Sea Cucumber
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Sea Cucumber
Due to variations within species, your item may not look identical to the image provided.
Sea Cucumber (Holothuria sp.)
Additional locales and sizes may be available!

Quick Stats

Care Level Easy
Temperament Peaceful
Color Form Black, Green, Red, Tan
Diet Omnivore
Water Conditions 72-78° F, dKH 8-12, pH 8.1-8.4, sg 1.023-1.025
Max. Size 1'
Venomous Poisonous When Stressed or Dies
Origin Indo-Pacific
Family Holothuriidae
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Overview

The Sea Cucumber, also known as the Edible Sea Cucumber, was first described by scientists in 1830. It has a long, pink to reddish-brown body, which is usually darker dorsally, often green or black.

It does well in a large aquarium if provided with ample room to roam. Generally, for every 3 inches of sea cucumber there should be 20 gallons of water. It prefers a thick sandy substrate so it can scour through the sand for organic foods. The Sea Cucumber will spend most of its time in the open, though it may carry a thin film of sand over its body.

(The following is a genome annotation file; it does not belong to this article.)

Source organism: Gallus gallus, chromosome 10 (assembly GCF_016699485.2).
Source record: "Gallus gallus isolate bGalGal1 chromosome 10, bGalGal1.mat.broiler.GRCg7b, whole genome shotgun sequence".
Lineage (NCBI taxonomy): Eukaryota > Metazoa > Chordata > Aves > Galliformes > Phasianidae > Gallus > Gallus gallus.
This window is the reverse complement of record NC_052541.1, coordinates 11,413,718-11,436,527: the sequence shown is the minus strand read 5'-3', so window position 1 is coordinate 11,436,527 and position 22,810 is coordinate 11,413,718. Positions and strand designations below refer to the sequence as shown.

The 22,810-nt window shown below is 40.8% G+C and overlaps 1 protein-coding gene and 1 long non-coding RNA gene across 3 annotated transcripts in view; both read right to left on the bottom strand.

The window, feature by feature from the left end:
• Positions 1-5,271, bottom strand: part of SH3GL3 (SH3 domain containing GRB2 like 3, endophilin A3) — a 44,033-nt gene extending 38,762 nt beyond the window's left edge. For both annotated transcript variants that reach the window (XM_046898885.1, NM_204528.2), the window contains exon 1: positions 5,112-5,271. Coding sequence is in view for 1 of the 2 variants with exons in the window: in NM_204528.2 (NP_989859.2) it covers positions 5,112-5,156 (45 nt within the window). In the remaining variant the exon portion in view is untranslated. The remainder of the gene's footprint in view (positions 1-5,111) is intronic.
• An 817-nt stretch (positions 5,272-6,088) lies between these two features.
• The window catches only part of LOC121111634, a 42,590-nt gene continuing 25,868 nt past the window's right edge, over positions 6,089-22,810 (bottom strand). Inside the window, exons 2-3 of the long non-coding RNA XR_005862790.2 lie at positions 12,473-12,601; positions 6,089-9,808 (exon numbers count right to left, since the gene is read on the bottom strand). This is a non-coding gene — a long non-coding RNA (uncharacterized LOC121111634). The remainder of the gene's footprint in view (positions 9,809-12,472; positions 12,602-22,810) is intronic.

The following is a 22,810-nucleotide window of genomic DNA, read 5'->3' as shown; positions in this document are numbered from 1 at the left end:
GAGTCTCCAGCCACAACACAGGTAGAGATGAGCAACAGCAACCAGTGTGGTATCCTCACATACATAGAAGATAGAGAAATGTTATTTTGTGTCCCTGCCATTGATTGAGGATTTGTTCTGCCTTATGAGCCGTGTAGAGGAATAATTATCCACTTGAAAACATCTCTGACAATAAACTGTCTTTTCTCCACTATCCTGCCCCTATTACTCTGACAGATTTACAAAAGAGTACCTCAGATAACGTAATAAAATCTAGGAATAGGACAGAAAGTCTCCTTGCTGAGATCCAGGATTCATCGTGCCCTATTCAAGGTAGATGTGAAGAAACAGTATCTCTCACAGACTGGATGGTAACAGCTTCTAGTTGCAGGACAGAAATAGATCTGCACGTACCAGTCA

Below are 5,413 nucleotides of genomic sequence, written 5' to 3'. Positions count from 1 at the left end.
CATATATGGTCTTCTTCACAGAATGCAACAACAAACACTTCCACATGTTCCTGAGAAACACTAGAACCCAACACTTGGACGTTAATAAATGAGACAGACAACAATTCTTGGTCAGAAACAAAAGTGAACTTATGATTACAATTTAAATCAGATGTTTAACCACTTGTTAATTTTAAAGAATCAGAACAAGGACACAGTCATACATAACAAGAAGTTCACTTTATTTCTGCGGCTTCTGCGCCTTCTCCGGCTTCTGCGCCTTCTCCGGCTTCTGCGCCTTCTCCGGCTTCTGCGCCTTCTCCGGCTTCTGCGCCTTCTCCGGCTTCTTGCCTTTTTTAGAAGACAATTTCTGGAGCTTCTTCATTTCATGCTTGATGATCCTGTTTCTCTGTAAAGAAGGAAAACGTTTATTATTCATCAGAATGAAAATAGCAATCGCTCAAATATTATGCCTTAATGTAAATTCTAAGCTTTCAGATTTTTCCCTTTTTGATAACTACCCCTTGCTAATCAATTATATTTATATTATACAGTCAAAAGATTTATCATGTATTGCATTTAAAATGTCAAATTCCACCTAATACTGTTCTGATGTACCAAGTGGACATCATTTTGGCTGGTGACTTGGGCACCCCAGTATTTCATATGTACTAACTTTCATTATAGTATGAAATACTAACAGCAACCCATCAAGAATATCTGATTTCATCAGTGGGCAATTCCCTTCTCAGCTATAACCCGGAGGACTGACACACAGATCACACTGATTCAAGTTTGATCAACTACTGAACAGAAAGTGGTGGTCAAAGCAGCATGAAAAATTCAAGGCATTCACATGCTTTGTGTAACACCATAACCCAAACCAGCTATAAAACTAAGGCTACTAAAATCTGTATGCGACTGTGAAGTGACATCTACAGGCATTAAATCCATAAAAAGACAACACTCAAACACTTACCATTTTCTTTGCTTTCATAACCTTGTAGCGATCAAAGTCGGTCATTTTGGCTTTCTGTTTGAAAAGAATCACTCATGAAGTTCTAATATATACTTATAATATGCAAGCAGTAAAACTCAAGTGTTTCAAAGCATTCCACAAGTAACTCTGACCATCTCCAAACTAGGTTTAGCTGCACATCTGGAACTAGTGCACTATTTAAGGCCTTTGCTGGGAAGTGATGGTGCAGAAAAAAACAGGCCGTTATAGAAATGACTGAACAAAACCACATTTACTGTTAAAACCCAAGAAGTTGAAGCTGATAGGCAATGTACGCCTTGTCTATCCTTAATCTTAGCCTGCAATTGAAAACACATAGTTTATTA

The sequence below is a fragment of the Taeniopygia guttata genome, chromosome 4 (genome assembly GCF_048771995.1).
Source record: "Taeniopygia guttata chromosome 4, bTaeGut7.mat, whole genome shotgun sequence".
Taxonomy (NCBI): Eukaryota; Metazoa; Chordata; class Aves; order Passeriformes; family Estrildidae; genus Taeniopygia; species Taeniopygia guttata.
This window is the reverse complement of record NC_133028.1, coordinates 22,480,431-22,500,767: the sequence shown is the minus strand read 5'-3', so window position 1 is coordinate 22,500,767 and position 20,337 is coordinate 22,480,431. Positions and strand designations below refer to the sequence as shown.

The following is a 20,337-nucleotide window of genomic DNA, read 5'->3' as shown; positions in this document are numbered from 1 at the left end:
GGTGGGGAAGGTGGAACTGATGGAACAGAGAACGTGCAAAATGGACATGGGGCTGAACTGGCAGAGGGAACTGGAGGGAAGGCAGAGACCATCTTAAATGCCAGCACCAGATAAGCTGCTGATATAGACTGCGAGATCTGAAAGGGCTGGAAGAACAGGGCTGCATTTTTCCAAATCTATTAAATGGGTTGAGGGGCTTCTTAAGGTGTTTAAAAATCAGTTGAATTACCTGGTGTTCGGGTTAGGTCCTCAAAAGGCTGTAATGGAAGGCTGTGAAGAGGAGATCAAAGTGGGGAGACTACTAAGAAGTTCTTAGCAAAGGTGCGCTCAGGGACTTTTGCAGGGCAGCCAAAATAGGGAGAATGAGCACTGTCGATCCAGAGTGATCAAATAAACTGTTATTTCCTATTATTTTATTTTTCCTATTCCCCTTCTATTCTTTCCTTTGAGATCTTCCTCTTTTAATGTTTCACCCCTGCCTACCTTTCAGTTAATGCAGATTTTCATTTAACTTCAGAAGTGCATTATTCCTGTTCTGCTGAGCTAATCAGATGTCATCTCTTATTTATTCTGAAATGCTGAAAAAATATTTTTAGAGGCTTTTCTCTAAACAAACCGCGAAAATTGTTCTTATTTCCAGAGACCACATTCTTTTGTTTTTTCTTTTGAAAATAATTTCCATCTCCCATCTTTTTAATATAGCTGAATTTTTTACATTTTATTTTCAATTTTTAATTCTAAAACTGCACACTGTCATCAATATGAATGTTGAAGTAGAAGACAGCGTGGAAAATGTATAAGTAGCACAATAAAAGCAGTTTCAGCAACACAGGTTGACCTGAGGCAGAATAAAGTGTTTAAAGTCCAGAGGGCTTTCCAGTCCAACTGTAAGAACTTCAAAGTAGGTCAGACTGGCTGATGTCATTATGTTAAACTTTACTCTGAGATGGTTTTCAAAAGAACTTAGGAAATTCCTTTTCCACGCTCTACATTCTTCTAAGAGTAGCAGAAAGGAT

Like other Sea Cucumbers, Holothuria sp. has the potential to poison an aquarium. The chances of this happening are very rare unless the animal is accidentally sucked into an uncovered pump intake or overflow boxes.

Be sure to acclimate properly and house with appropriate inhabitants. The drip-acclimation method is recommended to minimize exposure to fluctuating water parameters. The Sea Cucumber cannot tolerate high nitrate levels or copper-based medications.

It is extremely difficult to breed in an aquarium, and has no distinguishing characteristics to help differentiate it from its mate.

Approximate Purchase Size: 4" to 6"

Caution: This species secretes or releases toxins when stressed or injured that may kill fish in the aquarium. LiveAquaria.com cannot accept responsibility for any loss that may occur should this animal poison the aquarium.

Customer Testimonials

Greg F New York , NY
I received 2 amazing pink and black specimens. Both stretch out to nearly 8 inches! I love watching them eat the sand and crawl around on the rocks and up the glass walls of the aquarium. Make sure you drip acclimate them and handle them gently while placing them in your aquarium.
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